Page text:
Alex Gee: ‘This place changed my life because of who it helped my mom become’

The Rev. Alex Gee, Ph.D., and his family together hold 13 degrees from the University of Wisconsin–Madison. It’s a legacy spanning three generations that began when his mother, Verline Gee, brought her young children to Madison to pursue a new life and new opportunities in the early 1970s.

In a time of political and social strife in America, she found a welcoming home and supportive community at UW–Madison which allowed her to unlock her potential and thrive, earning her bachelor’s and master’s degrees and setting her family on a path to success as well.

“This place changed my life because of who it helped my mom to become,” Alex Gee said.

“I have to be honest. This is a world-class university, it’s an amazing campus, I love it—but they didn’t make my mother intelligent,” he said. “They made a demand on her intelligence. They drew out that intelligence. … They gave her the space. The campus—being around other thinkers from around the world—that was her first real community.”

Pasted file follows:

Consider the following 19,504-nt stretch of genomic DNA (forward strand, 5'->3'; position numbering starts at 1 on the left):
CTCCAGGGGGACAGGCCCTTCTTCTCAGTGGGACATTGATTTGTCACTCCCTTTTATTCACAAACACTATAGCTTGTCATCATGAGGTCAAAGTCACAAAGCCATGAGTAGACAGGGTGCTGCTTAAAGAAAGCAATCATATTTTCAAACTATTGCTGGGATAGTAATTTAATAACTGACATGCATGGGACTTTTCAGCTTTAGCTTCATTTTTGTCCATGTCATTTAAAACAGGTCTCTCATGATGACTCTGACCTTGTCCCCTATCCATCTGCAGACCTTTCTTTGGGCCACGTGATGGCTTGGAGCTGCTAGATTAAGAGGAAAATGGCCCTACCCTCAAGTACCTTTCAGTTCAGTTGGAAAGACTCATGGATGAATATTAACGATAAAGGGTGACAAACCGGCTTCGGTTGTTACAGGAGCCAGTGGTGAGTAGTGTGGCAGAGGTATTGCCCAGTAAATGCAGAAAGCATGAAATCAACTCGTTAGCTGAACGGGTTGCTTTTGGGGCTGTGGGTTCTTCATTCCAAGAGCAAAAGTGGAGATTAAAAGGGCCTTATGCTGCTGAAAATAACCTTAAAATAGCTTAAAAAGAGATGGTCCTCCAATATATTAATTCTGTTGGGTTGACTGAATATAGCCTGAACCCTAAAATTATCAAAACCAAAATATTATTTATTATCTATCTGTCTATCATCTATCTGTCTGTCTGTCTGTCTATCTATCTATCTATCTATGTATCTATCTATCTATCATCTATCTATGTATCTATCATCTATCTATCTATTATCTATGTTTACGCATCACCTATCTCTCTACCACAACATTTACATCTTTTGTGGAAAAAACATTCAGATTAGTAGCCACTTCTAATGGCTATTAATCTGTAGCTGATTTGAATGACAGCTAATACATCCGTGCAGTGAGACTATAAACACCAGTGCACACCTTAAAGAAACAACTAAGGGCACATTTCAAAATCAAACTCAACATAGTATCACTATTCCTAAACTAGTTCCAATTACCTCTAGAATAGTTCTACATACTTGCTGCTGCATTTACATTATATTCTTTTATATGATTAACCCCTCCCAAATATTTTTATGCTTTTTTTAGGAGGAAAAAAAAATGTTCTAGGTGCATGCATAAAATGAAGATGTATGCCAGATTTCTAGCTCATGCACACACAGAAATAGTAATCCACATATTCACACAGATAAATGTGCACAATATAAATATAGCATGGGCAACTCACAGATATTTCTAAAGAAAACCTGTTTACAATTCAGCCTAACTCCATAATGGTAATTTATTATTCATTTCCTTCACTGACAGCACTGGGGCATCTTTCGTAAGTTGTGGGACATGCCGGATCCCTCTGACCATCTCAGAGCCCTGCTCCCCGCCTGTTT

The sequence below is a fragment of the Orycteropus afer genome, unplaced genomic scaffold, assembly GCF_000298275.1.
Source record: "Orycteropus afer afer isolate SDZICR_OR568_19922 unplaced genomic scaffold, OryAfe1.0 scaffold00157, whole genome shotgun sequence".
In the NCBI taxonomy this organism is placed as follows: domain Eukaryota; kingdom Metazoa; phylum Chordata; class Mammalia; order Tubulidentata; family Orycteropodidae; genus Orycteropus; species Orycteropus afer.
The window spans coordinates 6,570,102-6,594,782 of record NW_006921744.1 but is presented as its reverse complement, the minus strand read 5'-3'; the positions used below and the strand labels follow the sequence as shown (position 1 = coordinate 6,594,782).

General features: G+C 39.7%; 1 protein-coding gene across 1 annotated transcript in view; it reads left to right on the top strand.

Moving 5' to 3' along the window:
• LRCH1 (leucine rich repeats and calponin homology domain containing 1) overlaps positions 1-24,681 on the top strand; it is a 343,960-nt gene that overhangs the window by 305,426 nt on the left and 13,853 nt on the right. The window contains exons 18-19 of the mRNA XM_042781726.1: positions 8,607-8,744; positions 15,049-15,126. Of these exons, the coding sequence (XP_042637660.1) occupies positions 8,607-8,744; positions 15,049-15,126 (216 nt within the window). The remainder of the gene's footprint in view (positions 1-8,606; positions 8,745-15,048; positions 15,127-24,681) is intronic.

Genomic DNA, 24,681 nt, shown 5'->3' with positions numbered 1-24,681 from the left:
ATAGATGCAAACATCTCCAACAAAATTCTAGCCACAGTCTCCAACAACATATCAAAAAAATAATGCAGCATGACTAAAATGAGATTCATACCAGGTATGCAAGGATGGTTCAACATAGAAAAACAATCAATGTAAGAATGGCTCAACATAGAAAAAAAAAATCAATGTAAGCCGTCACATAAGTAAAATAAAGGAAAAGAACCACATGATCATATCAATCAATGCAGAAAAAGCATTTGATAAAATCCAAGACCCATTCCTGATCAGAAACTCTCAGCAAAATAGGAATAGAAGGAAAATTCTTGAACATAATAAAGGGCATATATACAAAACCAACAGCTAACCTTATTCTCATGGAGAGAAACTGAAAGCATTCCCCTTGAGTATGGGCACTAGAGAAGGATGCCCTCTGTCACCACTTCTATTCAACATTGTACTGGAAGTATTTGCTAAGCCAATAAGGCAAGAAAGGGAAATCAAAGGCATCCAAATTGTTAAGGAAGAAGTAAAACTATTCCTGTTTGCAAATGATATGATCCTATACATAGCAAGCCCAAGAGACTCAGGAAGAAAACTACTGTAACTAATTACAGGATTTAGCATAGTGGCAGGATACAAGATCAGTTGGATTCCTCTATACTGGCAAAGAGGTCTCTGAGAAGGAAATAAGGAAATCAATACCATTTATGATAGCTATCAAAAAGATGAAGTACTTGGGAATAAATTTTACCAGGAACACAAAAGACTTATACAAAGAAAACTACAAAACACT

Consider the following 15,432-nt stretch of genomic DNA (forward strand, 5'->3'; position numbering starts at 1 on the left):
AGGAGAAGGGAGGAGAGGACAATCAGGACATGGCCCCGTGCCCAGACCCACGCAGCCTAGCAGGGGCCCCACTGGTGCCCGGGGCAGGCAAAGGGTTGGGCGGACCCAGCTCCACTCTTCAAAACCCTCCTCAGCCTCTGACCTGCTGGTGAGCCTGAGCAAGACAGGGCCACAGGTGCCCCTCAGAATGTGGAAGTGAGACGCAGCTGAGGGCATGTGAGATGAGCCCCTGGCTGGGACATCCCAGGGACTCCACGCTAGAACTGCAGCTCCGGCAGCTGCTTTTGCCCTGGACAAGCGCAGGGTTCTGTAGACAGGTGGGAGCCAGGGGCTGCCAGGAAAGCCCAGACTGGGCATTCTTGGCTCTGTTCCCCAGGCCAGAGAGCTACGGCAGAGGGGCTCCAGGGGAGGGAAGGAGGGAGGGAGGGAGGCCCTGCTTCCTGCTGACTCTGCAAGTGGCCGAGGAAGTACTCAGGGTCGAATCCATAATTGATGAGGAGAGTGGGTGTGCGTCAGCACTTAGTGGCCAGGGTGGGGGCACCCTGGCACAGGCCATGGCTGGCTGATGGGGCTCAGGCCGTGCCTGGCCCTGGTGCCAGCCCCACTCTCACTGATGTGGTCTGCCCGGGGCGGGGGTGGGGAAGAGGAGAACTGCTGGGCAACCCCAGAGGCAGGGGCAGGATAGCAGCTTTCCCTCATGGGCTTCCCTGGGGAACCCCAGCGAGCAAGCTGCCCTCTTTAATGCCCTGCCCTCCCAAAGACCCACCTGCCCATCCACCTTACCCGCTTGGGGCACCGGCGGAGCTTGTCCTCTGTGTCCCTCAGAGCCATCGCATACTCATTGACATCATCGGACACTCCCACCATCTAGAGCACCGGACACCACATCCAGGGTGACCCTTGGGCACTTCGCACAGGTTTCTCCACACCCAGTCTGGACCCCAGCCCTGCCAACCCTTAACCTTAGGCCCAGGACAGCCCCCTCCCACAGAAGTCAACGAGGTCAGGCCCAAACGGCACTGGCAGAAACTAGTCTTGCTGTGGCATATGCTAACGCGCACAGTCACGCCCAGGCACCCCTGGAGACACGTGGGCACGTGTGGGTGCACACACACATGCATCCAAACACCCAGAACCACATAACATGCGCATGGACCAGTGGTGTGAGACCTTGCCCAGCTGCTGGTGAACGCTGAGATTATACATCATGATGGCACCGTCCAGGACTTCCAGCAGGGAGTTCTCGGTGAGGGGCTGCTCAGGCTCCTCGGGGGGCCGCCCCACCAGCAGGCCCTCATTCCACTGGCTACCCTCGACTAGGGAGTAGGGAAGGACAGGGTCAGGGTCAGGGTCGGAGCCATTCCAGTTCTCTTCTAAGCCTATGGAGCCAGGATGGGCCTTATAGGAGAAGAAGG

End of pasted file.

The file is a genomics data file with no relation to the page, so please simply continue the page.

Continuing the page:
Today, the ripple effects of Verline Gee’s strength and perseverance can be seen not only in the achievements of her siblings, children and grandchildren, but in the Madison communities and institutions they created or transformed with their leadership.


Title image showing the words "Why I Love UW" float over a wide view of the Wisconsin Capitol building with people walking on State Street below.This is the first of a series of short films titled “Why I Love UW,” created by award-winning filmmaker Alex Miranda Cruz of Bravebird, and produced by the UW–Madison Division of Diversity, Equity & Educational Achievement.

The films, which were commissioned in the spring of 2019, feature the voices of diverse alumni describing in their own words how UW–Madison changed their lives.